The opinion of the court was delivered by: THOMAS J. MCAVOY
ON January 27, 1995, oral argument was heard on plaintiff's motion for a preliminary injunction and defendants' motions under Fed. R. Civ. P. 12. In a decision delivered from the bench on that date the Court denied plaintiff's motion for a preliminary injunction, denied the rule 12(b)(1) motion to dismiss for lack of subject-matter jurisdiction of all defendants but Standardbred Breeders & Owners Association of New Jersey, and denied the rule 12(b)(2) motion to dismiss for lack of personal jurisdiction of Standardbred Breeders & Owners Association of New Jersey ("SBOA-NJ"). Comes now SBOA-NJ seeking reconsideration of their motion to dismiss for lack of personal jurisdiction.
This action stems from failed contract negotiations between plaintiff Saratoga Harness Racing, Inc., which operates a harness race track at Saratoga, New York, and the horse owners who race at Saratoga. Defendant Northeastern Harness Horsemen's Association, Inc. ("NHHA") is the trade organization of horsemen with which Saratoga previously had a contract relating to the terms and conditions of racing at Saratoga. That contract expired on November 30, 1993. Defendant Powell is a vice-president of NHHA. Defendants Faraldo and Veneglia are styled as members, agents and negotiators for defendant NHHA. Defendant Faraldo is also president of defendant Standardbred Owners Association of New York, Inc. ("SBOA-NY"), which represents horsemen at Yonkers racetrack. Defendant Veneglia is also an officer and member of defendant United Standardbred Horsemen of New York ("USH") an unincorporated group of horsemen's associations. Negotiations for a new contract between plaintiff and NHHA took place during the fall of 1993 and the Spring of 1994: those negotiations ultimately failed.
Plaintiff essentially states two separate antitrust claims against these defendants
based on their conduct during and since the time that negotiations broke down between plaintiff and the NHHA: 1) that defendant NHHA, through defendants Faraldo, Powell, and Veneglia both individually and through defendant USH, have organized a boycott of Saratoga by their membership and other horsemen, in violation of § 1 of the Sherman Act; and, 2) that these defendants and local horsemen's associations at other tracks have engaged in an illegal "tying" operation, whereby these local associations, in combination with other defendants, threatened to withhold their consent to simulcasting of those other tracks' races if those other tracks simulcasted races to Saratoga.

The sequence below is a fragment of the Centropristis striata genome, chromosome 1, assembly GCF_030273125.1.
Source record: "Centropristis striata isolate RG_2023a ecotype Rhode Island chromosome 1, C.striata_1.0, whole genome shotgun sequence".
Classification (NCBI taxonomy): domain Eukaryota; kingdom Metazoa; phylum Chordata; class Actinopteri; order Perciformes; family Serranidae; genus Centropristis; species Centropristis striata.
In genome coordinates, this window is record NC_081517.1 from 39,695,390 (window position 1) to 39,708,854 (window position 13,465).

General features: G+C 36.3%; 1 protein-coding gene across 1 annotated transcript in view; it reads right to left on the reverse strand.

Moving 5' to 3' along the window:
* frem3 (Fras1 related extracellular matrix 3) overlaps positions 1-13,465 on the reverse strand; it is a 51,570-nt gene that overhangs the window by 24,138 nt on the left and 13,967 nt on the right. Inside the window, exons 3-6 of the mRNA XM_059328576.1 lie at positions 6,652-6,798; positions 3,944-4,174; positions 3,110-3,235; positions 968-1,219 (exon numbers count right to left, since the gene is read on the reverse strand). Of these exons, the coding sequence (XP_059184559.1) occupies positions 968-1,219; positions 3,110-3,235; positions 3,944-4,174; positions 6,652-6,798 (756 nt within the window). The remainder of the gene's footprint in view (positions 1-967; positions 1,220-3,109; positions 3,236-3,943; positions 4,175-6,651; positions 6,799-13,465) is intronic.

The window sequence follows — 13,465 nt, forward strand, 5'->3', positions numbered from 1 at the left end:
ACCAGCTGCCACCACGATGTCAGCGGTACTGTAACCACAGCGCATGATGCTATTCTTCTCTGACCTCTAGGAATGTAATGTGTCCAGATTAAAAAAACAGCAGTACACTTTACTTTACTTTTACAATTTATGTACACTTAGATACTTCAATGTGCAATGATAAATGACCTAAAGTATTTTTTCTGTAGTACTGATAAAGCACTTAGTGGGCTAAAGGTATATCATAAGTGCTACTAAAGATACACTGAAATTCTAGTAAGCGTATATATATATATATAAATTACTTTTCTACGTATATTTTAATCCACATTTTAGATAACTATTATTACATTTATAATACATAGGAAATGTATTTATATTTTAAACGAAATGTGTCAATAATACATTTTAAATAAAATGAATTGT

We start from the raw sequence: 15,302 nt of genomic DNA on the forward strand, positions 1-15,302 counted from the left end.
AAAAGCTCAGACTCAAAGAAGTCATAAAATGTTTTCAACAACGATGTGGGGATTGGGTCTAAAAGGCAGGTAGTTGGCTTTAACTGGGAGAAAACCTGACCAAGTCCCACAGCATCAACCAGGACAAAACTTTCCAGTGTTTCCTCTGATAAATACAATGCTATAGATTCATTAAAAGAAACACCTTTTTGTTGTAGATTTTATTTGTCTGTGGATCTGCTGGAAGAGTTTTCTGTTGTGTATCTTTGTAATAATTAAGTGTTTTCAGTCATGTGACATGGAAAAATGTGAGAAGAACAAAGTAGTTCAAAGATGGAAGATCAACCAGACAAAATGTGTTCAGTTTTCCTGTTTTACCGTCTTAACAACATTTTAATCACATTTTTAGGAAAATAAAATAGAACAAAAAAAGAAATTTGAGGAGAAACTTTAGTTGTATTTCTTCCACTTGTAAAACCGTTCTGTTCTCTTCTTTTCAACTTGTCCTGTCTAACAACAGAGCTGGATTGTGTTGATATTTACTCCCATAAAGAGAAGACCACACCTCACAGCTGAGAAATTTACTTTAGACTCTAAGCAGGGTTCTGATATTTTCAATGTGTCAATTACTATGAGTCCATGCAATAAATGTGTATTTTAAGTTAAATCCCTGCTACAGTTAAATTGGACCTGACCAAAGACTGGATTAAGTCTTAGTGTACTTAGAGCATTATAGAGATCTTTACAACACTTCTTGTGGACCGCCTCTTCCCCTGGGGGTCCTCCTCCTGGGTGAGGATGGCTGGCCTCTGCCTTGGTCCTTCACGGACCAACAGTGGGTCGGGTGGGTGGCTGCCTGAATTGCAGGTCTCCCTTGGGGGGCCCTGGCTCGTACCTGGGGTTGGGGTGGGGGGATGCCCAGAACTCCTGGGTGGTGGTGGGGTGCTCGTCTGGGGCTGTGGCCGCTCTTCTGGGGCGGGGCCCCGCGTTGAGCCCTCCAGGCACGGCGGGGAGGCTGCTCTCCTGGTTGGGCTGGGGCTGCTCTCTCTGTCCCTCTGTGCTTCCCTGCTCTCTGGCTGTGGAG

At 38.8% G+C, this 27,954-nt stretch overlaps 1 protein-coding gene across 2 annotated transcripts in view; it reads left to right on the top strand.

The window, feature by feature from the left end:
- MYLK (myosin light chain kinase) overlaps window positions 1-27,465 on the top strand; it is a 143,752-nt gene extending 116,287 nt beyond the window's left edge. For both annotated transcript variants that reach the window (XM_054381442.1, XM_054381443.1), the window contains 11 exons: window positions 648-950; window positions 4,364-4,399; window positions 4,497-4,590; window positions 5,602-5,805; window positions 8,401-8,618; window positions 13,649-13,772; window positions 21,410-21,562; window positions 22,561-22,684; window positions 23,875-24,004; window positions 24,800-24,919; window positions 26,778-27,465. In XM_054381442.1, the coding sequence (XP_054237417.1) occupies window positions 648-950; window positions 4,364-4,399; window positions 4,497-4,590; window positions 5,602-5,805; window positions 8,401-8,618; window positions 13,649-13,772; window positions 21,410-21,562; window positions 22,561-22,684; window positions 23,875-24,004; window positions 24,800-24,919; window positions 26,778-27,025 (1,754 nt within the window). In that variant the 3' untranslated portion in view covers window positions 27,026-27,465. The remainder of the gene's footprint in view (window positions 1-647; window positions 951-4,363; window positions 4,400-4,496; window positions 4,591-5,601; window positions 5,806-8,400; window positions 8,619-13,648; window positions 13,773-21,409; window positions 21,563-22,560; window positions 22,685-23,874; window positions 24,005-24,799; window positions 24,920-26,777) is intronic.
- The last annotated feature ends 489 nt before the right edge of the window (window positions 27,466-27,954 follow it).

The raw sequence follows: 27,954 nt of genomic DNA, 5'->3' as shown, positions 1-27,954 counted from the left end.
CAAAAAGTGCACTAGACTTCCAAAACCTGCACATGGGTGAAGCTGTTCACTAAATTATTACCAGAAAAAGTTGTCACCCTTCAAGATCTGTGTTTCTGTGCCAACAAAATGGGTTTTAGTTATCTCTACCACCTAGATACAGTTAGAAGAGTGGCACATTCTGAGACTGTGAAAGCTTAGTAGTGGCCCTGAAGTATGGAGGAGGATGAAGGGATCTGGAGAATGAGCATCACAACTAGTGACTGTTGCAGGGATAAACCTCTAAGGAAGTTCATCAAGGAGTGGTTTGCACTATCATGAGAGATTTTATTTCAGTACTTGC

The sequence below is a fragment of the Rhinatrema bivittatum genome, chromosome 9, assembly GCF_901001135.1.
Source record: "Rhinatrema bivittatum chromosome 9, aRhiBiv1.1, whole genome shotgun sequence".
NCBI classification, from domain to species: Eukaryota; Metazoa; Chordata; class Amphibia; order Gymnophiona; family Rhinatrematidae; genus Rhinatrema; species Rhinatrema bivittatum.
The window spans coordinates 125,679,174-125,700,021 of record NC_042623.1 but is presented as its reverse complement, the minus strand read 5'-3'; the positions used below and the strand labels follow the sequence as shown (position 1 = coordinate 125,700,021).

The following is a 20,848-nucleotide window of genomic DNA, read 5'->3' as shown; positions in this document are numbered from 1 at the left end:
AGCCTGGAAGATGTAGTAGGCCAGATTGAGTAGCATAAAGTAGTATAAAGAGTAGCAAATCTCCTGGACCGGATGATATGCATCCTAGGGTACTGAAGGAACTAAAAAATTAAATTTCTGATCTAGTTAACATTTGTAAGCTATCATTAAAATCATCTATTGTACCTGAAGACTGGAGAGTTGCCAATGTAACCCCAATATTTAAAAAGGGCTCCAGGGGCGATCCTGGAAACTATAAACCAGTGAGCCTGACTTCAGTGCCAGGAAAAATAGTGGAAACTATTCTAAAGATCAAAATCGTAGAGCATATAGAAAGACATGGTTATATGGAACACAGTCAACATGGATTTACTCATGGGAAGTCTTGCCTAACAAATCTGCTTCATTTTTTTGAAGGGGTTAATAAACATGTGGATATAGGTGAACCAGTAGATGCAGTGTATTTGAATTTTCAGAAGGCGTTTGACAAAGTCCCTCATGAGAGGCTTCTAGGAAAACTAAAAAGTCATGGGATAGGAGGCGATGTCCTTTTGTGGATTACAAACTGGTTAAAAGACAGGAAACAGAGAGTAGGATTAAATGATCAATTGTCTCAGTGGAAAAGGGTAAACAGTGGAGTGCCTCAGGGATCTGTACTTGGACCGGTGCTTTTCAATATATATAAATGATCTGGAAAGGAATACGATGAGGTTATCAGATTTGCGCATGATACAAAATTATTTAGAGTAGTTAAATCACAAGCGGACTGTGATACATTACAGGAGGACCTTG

Concerning SBOA-NJ, plaintiff alleges that the various defendants caused defendant SBOA-NJ to wrongfully withhold their consent to the simulcasting to Saratoga of harness racing from Meadowlands, Garden State Park and Freehold Raceway, SBOA-NJ's host racing associations' racetracks, whereby Saratoga was deprived of simulcasts from these tracks.
SBOA-NJ previously claimed that this court lacked the requisite personal jurisdiction over them to adjudicate plaintiff's claims. Plaintiff claimed that long-arm personal jurisdiction was proper under N.Y. Civ. Prac. L. & R. § 302(a)(1) ("contracts anywhere to supply goods or services in the state"), and § 302(a)(3)("commits a tortious act without the state causing injury to person or property within the state"), under both subdivisions (i) and (ii) of that section.
The Court concluded, construing plaintiff's jurisdictional allegations in the light most favorable to them, that plaintiff had met its prima facie burden of demonstrating that jurisdiction over these defendants was proper under 302(a)(1). The Court found that SBOA-NJ, as the representative body of its horsemen membership, had contracted with its host racing associations to supply services into New York. As part of that conclusion, the Court found that the supplying of simulcasting into New York for purposes of interstate wagering constituted the provision of services into New York within the meaning of § 302(a)(1). The Court also concluded that, as agents and negotiators of the horsemen, SBOA-NJ had agreed to provide its members' services for, and its own negotiated consent to, both the simulcasting of racing in New York and the acceptance of wagers from New York. As such, the Court found that SBOA-NJ's negotiated written consent constituted a contract to provide services into New York.
Defendant SBOA-NJ now seeks the Court's reconsideration of its decision that it properly had personal jurisdiction over them under New York's long-arm statute.